As always, looking at the data (and trying to understand it, as far as you are actually capable of doing so) would be better than writing nonsense based on flawed assumptions.

  2. Scientist,

    RTGDM is more offensive!!! Try it out next time.

    Anyway, I think the point of this post is to show how the data is being changed, in an upward fashion. I don’t think the 2000 has anything to do with that because the revised numbers are higher even for 1999.

    Can you explain some more about why these are being adjusted upwards? I don’t have time to go look for the papers…

    Does the fact that numbers are being “corrected” show that this is NOT settled science?

  3. If you want to make an honest comparison, compare two graphs covering the same period.

    Here’s more about adjustments made after the first graph ended. RTFP to learn more.

    We compare the United States and global surface air temperature changes of the past century using the current Goddard Institute for Space Studies (GISS) analysis and the U.S. Historical Climatology Network (USHCN) record [Karl et al., 1990]. Changes in the GISS analysis subsequent to the documentation by Hansen et al. [1999] are as follows: (1) incorporation of corrections for time-of-observation bias and station history adjustments in the United States based on Easterling et al. [1996a], (2) reclassification of rural, small-town, and urban stations in the United States, southern Canada, and northern Mexico based on satellite measurements of night light intensity [Imhoff et al., 1997], and (3) a more flexible urban adjustment than that employed by Hansen et al. [1999], including reliance on only unlit stations in the United States and rural stations in the rest of the world for determining long-term trends. We find evidence of local human effects (“urban warming”) even in suburban and small-town surface air temperature records, but the effect is modest in magnitude and conceivably could be an artifact of inhomogeneities in the station records. We suggest further studies, including more complete satellite night light analyses, which may clarify the potential urban effect. There are inherent uncertainties in the long-term temperature change at least of the order of 0.1°C for both the U.S. mean and the global mean. Nevertheless, it is clear that the post-1930s cooling was much larger in the United States than in the global mean. The U.S. mean temperature has now reached a level comparable to that of the 1930s, while the global temperature is now far above the levels earlier in the century. The successive periods of global warming (1900-1940), cooling (1940-1965), and warming (1965-2000) in the 20th century show distinctive patterns of temperature change suggestive of roles for both climate forcings and dynamical variability. The U.S. was warm in 2000 but cooler than the warmest years in the 1930s and 1990s. Global temperature was moderately high in 2000 despite a lingering La Niña in the Pacific Ocean.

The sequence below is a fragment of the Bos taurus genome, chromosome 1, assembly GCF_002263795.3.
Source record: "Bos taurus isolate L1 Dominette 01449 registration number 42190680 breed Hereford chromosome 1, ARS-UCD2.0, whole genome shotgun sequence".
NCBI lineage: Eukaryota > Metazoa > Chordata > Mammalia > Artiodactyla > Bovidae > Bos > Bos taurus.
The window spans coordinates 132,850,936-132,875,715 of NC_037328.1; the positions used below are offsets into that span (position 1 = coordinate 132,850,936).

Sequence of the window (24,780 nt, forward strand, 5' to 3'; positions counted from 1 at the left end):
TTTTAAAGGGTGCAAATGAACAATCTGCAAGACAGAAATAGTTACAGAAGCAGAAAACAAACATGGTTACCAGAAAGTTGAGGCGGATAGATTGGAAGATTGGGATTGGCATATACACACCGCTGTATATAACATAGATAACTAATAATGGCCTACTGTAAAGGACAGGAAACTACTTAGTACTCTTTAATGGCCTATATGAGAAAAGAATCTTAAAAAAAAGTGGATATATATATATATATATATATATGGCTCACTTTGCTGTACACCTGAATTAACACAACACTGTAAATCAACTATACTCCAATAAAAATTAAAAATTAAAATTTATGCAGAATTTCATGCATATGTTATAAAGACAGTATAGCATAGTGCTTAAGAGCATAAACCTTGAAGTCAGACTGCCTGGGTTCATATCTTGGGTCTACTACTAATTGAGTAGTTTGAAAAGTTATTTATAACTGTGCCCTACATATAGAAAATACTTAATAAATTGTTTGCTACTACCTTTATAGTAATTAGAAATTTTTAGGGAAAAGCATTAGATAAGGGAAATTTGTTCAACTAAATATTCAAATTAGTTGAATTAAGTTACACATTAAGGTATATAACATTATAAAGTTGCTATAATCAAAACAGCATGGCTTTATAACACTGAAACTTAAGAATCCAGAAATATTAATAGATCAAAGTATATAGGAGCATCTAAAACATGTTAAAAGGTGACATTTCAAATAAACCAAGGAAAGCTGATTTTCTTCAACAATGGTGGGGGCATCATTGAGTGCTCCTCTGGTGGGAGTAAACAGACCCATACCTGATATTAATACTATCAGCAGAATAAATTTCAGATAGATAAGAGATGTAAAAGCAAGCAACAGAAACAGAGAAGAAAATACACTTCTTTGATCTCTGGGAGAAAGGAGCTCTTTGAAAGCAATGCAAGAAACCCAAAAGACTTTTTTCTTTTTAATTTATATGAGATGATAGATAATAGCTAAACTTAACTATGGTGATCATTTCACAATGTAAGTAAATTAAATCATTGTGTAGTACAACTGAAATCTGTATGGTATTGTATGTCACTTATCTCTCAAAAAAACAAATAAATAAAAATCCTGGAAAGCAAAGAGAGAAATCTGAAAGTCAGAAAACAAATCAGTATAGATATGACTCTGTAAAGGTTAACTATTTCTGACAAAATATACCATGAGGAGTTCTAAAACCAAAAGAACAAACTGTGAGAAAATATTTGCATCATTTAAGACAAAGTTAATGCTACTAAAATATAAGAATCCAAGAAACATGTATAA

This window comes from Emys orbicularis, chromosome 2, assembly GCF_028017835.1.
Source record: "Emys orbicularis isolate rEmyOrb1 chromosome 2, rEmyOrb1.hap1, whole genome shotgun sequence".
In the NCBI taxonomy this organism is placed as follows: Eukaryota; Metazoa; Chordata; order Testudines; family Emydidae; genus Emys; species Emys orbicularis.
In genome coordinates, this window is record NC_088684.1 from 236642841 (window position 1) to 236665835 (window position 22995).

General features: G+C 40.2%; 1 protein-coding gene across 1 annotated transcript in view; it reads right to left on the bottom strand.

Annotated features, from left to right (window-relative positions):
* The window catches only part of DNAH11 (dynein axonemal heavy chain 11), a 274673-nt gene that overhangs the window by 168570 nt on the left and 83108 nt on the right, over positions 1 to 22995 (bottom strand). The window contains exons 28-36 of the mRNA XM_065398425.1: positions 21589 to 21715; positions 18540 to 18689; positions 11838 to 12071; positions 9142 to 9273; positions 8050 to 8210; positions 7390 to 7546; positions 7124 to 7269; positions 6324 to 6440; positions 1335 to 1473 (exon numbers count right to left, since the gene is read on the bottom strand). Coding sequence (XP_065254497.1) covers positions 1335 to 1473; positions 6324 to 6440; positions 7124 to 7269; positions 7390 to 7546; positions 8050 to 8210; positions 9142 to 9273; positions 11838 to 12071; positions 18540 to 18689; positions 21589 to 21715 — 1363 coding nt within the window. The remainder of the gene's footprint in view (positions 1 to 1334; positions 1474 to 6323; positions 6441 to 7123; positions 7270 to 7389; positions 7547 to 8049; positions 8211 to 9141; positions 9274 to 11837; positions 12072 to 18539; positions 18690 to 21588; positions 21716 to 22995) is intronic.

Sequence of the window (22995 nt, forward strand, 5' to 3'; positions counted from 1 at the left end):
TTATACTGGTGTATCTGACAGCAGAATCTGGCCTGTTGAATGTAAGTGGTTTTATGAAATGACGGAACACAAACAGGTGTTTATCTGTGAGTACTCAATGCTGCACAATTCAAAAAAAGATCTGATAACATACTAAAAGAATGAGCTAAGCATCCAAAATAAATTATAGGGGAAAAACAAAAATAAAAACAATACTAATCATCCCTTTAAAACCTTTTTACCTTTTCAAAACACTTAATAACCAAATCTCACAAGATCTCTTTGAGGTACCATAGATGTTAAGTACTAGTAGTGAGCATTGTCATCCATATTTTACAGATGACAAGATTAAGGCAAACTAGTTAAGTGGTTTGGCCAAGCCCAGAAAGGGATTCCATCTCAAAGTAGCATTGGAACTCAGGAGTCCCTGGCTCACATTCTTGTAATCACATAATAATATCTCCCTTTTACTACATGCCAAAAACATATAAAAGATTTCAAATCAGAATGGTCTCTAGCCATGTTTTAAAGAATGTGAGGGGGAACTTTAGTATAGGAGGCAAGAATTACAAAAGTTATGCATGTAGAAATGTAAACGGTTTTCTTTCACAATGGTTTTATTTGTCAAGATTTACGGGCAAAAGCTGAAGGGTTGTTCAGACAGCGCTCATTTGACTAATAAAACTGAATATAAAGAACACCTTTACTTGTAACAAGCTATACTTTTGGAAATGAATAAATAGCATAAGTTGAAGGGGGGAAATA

Does your use of scare quotes show that you are not approaching this issue with an open mind?

  4. Thanks for linking that, now I can RTFP. I’ll have to dig through some of those reports that are cited, as well.

  5. Scientist is correct. I overlaid these two graphs and they are virtually identical up until the mid 90’s. Any high school kid could read these graphs. You, sir, are making an ass of yourself here. Maybe you should “rework” your graphics for your blog. I do agree with you however that large shopping mall parking lot heat sinks are causing global warming.